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Alwar killing: Victim’s family alleges 2 companions not telling ‘whole truth’

Pointing out inconsistencies in statements of two men travelling with Ummar Mohammed, his family seeks a ‘fair’ probe in the case.

jaipur Updated: Nov 13, 2017 21:55 IST
Deep Mukherjee
Deceased Ummar Mohammed’s brother Khurshid (in orange shirt) with other family members.
Deceased Ummar Mohammed’s brother Khurshid (in orange shirt) with other family members. (Deep Mukherjee/HT Photo)

The family of 35-year-old Ummar Mohammed, who was found dead on the railway tracks in Alwar on Friday, has alleged that the two men, who were travelling with him, are not giving the complete picture on the sequence of events leading to Mohammed’s death.

“We think that Tahir Khan and (Javed Khan) Jabba are not telling the whole truth. There are several discrepancies in their statements. We don’t know who killed my brother but there is a need for a fair probe,” Khurshid, brother of Ummar Mohammed, told HT on Monday.

According to the Alwar police, Mohammed along with two other companions - Khan and Jabba- were allegedly attacked by ‘anti-social’ elements on November 10 as they were transporting bovines from Alwar to their village Ghat Mika in Bharatpur.

Taher Khan, who sustained a bullet injury, with Jabba in Nuh district of Haryana. (Deep Mukherjee/HT Photo)

The body of Mohammed was found on the railway tracks in Ramgarh, around 15 kilometre away from the place where their pickup van was allegedly attacked. Khan sustained bullet injuries while Jabba managed to escape and return to their village unhurt.

Speaking to HT, the family of Mohammed raised doubts about the statements given by the two.

“When Khan and Jabba returned to the village, we asked them about my brother’s whereabouts. They couldn’t give a satisfactory answer and said he will return soon. Now, they are constantly changing their statements,” said Khurshid.

Khan, the man who sustained bullet injuries in the alleged attack, however, told HT that a group of around seven people attacked their pickup van.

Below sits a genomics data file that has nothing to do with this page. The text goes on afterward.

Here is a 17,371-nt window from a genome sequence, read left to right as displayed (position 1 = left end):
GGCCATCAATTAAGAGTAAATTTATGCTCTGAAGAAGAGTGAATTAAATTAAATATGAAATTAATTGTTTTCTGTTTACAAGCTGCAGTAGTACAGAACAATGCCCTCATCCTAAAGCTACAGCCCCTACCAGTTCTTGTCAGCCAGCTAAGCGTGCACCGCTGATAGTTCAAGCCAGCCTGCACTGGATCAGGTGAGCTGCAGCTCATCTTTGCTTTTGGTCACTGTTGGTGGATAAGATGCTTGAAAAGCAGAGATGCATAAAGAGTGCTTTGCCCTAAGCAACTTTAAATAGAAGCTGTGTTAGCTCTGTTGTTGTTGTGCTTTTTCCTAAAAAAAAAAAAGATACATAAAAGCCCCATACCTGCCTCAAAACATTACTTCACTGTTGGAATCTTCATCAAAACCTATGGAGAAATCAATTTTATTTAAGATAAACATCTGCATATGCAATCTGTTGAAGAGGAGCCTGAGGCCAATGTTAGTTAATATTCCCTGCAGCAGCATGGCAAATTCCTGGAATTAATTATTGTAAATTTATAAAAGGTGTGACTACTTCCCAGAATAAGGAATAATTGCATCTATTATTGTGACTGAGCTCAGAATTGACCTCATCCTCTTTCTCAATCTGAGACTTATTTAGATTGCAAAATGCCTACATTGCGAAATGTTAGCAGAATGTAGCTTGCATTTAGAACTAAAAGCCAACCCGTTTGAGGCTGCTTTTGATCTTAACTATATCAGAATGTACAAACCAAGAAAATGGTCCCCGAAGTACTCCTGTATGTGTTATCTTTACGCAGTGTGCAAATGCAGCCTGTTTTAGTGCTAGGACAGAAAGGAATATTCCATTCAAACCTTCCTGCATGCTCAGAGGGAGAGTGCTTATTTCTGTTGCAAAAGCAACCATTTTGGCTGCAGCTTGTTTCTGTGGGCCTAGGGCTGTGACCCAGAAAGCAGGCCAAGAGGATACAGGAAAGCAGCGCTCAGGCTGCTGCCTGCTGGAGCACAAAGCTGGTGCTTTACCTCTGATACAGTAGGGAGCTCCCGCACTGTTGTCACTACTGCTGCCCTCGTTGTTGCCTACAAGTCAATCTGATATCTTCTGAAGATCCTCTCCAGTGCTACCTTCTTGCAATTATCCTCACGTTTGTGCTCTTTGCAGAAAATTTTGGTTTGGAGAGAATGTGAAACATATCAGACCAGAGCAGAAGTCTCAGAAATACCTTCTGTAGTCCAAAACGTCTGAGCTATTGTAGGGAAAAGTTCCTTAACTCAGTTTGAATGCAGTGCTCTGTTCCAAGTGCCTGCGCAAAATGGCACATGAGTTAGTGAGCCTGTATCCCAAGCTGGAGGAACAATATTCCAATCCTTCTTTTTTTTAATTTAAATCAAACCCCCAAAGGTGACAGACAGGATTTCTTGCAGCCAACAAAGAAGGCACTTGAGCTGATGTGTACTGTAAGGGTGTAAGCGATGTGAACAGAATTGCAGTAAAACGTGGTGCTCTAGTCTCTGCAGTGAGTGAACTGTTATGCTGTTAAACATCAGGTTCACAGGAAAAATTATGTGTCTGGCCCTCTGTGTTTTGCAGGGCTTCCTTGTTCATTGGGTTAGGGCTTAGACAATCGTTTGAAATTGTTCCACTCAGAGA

“We had gone to a place near Dausa to buy cows for dairy farming. A group of 6-7 men opened fire at us near Govind Garh when we were returning. One of them was wearing a belt of bullets around his shoulder,” said Khan.

“I sustained bullet injuries on my shoulder while Jabba (who was driving the van) managed to escape. I was lying in the field when one of them hit me with the rear of a gun. Another man then said, ‘Rakesh, he is dead’. They then left me,” Khan said.

He added the men shot Mohammed dead.

Khan said that after regaining consciousness he somehow managed to walk away from the place and return to his village, which is 50 kilometres away from Govind Garh. “I took a lift on a motorbike and called a relative,” he said.

Jabba seconded his claim and said as soon as the firing began, he jumped from the vehicles and fled.

“We think that the men wanted to rob us and sell the cows. We don’t know who they were as they started firing before we could do anything,” said Jabba.

Both Khan and Jabba said they didn’t know whether the men were associated with any cow vigilante group.

The police, however, said they were looking into Khan and Jabba antecedents and that the former had a criminal record.

“We are looking at both of them and will be able to determine what really happened only after questioning them,” said Anil Beniwal, assistant superintendent of police, Alwar (South). “Khan has previous cases of cow smuggling and cases under the Excise Act registered against him. We have detained a suspect in the attack on the pickup and are interrogating the person.”

But Mohammed’s family is not buying Khan and Jabba’s version of events.

“If the murderers dumped my brother’s body on the railway tracks to destroy evidence, why would they leave Khan behind assuming he was dead? Why didn’t they dump him on the railway tracks as well? Was he their relative?” asked Khurshid.

He said that if his brother had died in the pickup truck after being shot, there should have been bloodstains. “When we saw the damaged vehicle in Alwar, there were no blood stains,” Khurshid said.

Mushtaq, the 18-year-old son of Mohammed, said that he had called his father on Friday midnight on his mobile and heard the three men ‘disagreeing’ about the route they were supposed to take.

“My father said that he will come home by morning. I heard him say that they were taking a particular route while one of the other two men disagreed and wanted to take another route. That was the last time we heard from my father,” said Mushtaq.

Khurshid, however, clarified that they were not holding the two men responsible for his brother’s death but wanted a “fair investigation”.

The questions being raised by Ummar Mohammed’s family

Why did the attackers leave behind Tahir Khan assuming he is dead but dumped Ummar Mohammed’s body on the railway tracks?

After returning to the village, Khan and Jabba didn’t give a satisfactory answer about Mohammed’s whereabouts and allegedly evaded questions.

What was the disagreement on the return routes about which Mohammed’s son had heard while speaking to his father for the last time?

Mohammed’s brother said that when he saw the pickup vehicle in Alwar, there was no blood in it which is unlikely if Mohammed had been shot dead inside it.